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Old 03-05-2020, 04:49 AM
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Originally Posted by tak4 View Post
This is a short clip of our endurance race.

https://youtu.be/am9_vV1v6bk

It is quite fast as we are not undergearing the cars. 13.5 turn motor with 3.8fdr. Granted this was M-chassis at the time so it was 2 wheel drive but still a testament to modern battery, motor and esc tech.

We have been running races like this since last year and the batteries are still in great shape. Mine hasn't swelled and stilk has punch and holds charge well.
How did you gear the m-chassis at 3.8? The Tamiya minis are around 5.8.
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Old 03-05-2020, 04:57 AM
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Originally Posted by Andy_F View Post
Thanks for the input everyone. Interesting reading your experiences! I should have probably mentioned that I run 5 minute races, so it seems for races of this length it's fairly pointless going for a huge capacity. I'm currently using 3200 shortys with 12-14 turn brushed motors at the moment (also working on a full brushless version of my second JRXS chassis so I can race in some proper events but still use the cool old chassis) which uses around 2500maH in a 5 minute race.

I hadn't even thought that electric endurance races were a thing, that sounds fun. I had read the post about running shortys, which inspired me to make this post to see if i could understand why more people don't seem to do it. I just kinda thought (unless you're running really long races obviously) that a lighter battery which gives you the flexibility to put the rest of the ballast exactly where you want it would have been more favourable.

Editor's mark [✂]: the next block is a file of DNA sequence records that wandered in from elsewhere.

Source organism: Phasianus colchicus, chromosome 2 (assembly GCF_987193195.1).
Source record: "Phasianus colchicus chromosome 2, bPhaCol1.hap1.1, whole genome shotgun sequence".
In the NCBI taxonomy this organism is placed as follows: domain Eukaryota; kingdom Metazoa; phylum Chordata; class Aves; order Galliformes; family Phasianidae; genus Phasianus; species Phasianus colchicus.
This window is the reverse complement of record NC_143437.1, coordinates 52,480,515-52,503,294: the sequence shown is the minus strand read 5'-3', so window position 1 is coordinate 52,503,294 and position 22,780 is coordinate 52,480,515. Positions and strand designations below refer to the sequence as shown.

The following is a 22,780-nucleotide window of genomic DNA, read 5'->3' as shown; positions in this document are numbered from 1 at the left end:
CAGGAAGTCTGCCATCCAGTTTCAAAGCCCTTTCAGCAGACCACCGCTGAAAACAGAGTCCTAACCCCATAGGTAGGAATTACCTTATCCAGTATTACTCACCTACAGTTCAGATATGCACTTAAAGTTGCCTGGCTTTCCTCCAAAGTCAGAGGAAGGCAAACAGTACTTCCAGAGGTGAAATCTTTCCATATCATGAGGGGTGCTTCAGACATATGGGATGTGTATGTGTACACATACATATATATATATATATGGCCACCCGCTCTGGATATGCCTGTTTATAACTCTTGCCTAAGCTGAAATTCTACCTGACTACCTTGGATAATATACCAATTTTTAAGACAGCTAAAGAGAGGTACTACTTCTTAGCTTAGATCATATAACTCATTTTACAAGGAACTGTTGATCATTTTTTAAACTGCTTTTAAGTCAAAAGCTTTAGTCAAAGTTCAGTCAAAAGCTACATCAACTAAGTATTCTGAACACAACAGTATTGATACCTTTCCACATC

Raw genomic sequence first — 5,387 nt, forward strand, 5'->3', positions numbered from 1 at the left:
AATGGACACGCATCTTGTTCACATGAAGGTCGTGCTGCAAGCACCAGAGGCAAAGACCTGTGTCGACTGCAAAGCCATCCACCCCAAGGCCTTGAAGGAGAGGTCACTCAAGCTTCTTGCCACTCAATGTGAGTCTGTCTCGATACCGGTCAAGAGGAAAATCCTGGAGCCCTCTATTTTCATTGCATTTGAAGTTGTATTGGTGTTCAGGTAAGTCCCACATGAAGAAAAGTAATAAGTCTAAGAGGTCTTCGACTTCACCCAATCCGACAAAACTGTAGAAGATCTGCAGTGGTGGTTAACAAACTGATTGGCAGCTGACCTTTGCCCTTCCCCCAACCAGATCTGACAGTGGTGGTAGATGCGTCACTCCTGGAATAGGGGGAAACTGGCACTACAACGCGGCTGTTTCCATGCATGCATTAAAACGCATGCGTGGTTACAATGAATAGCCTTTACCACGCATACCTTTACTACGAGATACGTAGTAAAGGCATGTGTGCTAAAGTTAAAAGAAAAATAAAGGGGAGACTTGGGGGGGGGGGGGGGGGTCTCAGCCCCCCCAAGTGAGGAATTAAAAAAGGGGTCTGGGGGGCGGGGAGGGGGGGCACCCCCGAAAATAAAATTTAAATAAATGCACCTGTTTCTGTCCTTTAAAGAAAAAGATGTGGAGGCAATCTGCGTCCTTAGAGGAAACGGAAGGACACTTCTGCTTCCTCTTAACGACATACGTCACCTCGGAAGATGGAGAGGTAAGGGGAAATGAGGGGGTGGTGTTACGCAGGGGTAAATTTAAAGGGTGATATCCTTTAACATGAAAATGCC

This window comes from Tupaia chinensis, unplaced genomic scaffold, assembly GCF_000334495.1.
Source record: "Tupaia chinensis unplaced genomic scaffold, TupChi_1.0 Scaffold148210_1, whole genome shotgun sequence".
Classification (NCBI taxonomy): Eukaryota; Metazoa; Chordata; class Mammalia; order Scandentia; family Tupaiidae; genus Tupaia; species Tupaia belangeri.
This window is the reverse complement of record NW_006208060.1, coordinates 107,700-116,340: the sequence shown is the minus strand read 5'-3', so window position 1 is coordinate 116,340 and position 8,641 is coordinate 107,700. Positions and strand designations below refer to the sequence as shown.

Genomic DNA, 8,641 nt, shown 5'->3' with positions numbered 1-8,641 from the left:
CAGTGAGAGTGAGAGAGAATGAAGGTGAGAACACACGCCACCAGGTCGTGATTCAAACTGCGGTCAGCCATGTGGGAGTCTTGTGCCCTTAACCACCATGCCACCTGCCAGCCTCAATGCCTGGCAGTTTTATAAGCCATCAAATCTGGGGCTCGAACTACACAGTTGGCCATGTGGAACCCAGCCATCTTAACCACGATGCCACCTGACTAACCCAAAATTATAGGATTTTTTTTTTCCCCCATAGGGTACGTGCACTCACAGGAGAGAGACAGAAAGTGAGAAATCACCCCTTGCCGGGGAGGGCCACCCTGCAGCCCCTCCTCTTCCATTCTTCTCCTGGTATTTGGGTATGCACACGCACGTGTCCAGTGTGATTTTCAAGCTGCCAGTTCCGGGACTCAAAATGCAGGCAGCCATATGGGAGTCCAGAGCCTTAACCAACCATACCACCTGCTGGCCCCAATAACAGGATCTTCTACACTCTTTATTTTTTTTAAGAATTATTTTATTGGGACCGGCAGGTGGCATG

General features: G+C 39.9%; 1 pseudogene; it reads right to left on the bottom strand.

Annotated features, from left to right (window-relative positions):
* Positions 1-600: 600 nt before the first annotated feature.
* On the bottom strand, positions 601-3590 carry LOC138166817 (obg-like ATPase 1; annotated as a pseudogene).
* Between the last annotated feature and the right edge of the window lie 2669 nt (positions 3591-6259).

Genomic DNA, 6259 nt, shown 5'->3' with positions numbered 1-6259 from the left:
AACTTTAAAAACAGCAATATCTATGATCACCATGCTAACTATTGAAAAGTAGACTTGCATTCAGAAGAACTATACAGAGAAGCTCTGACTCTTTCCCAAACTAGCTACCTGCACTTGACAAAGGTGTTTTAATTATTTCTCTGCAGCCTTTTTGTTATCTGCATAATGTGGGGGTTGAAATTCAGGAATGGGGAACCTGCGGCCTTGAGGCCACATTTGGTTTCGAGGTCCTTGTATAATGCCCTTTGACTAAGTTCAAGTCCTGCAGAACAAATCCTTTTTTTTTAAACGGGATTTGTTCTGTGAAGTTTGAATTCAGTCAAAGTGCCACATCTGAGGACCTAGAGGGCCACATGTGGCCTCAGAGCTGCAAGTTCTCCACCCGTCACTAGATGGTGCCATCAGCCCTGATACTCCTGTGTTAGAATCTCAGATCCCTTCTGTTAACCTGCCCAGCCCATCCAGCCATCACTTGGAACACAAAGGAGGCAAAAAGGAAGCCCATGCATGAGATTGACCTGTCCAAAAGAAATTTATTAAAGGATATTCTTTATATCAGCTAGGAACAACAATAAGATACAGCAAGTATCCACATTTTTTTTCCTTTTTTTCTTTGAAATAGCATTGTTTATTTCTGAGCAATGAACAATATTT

The downside to running a light battery and adding weight where you want it, is that weight is dead weight. Using a heavier battery gives you a higher average voltage towards the end of the run. It's a trade-off.
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Old 03-05-2020, 10:23 AM
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Originally Posted by gigaplex View Post
How did you gear the m-chassis at 3.8? The Tamiya minis are around 5.8.
Most of us run the ABC Gambados/Grid here and it allows for some pretty aggressive gearing. We also have a few Sakuras and they are just as fast which suggest similar fdrs.

Here is the gearing chart for the Gambado.


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Old 03-07-2020, 04:53 PM
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We have run a class which is called GT500. We use a USGT body, a 21.5 motor and regular touring car tires. It is a team event. We have battery changes and we switch drivers. One teammate always has to turn marshall. The race lasts over 2 hours. We have won the event twice. It is by far, my most favorite event of all time. It has a much different feel as it is a team event. We have even run this type of event as a 150 lap event on 2 man teams. We have also run this endurance type of event as a single driver event for a 50 lapper. So much Fun! The 21.5 motors do not deplete the batteries as much as lower turn motors. It brings a new dynamic to an event aka strategy.... I wish this would take off...………….